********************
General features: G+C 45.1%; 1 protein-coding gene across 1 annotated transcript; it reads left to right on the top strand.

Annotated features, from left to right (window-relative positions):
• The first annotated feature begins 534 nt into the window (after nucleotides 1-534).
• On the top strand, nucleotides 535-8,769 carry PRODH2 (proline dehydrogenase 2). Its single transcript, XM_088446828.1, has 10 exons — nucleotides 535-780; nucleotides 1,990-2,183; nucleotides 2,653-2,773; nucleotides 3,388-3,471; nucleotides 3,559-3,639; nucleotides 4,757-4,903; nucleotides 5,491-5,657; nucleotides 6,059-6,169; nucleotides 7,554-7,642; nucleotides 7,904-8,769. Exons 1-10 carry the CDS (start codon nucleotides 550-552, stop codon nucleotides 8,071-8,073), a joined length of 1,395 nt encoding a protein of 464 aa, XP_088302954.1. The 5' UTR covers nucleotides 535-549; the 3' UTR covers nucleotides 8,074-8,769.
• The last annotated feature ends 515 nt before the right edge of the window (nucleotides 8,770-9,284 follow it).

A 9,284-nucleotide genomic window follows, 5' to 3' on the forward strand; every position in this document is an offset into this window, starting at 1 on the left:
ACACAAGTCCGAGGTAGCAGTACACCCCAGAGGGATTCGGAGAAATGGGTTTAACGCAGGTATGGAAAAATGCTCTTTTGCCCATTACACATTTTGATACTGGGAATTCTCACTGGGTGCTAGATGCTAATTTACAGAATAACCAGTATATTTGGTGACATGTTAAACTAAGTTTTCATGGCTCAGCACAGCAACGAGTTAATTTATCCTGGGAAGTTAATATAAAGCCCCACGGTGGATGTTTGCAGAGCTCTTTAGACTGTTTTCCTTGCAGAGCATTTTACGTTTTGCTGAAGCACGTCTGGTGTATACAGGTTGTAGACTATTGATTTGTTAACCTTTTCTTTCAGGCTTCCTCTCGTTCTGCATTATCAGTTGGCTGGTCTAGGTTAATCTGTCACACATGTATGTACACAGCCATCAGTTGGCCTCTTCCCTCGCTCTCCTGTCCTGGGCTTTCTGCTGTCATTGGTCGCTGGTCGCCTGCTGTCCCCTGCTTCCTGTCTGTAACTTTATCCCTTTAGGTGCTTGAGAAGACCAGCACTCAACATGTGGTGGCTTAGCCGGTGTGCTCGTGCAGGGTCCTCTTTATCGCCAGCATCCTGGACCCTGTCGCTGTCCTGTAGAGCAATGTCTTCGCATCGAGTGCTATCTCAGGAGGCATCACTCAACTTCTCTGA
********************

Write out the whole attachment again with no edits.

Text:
General features: G+C 45.1%; 1 protein-coding gene across 1 annotated transcript; it reads left to right on the top strand.

Annotated features, from left to right (window-relative positions):
• The first annotated feature begins 534 nt into the window (after nucleotides 1-534).
• On the top strand, nucleotides 535-8,769 carry PRODH2 (proline dehydrogenase 2). Its single transcript, XM_088446828.1, has 10 exons — nucleotides 535-780; nucleotides 1,990-2,183; nucleotides 2,653-2,773; nucleotides 3,388-3,471; nucleotides 3,559-3,639; nucleotides 4,757-4,903; nucleotides 5,491-5,657; nucleotides 6,059-6,169; nucleotides 7,554-7,642; nucleotides 7,904-8,769. Exons 1-10 carry the CDS (start codon nucleotides 550-552, stop codon nucleotides 8,071-8,073), a joined length of 1,395 nt encoding a protein of 464 aa, XP_088302954.1. The 5' UTR covers nucleotides 535-549; the 3' UTR covers nucleotides 8,074-8,769.
• The last annotated feature ends 515 nt before the right edge of the window (nucleotides 8,770-9,284 follow it).

A 9,284-nucleotide genomic window follows, 5' to 3' on the forward strand; every position in this document is an offset into this window, starting at 1 on the left:
ACACAAGTCCGAGGTAGCAGTACACCCCAGAGGGATTCGGAGAAATGGGTTTAACGCAGGTATGGAAAAATGCTCTTTTGCCCATTACACATTTTGATACTGGGAATTCTCACTGGGTGCTAGATGCTAATTTACAGAATAACCAGTATATTTGGTGACATGTTAAACTAAGTTTTCATGGCTCAGCACAGCAACGAGTTAATTTATCCTGGGAAGTTAATATAAAGCCCCACGGTGGATGTTTGCAGAGCTCTTTAGACTGTTTTCCTTGCAGAGCATTTTACGTTTTGCTGAAGCACGTCTGGTGTATACAGGTTGTAGACTATTGATTTGTTAACCTTTTCTTTCAGGCTTCCTCTCGTTCTGCATTATCAGTTGGCTGGTCTAGGTTAATCTGTCACACATGTATGTACACAGCCATCAGTTGGCCTCTTCCCTCGCTCTCCTGTCCTGGGCTTTCTGCTGTCATTGGTCGCTGGTCGCCTGCTGTCCCCTGCTTCCTGTCTGTAACTTTATCCCTTTAGGTGCTTGAGAAGACCAGCACTCAACATGTGGTGGCTTAGCCGGTGTGCTCGTGCAGGGTCCTCTTTATCGCCAGCATCCTGGACCCTGTCGCTGTCCTGTAGAGCAATGTCTTCGCATCGAGTGCTATCTCAGGAGGCATCACTCAACTTCTCTGA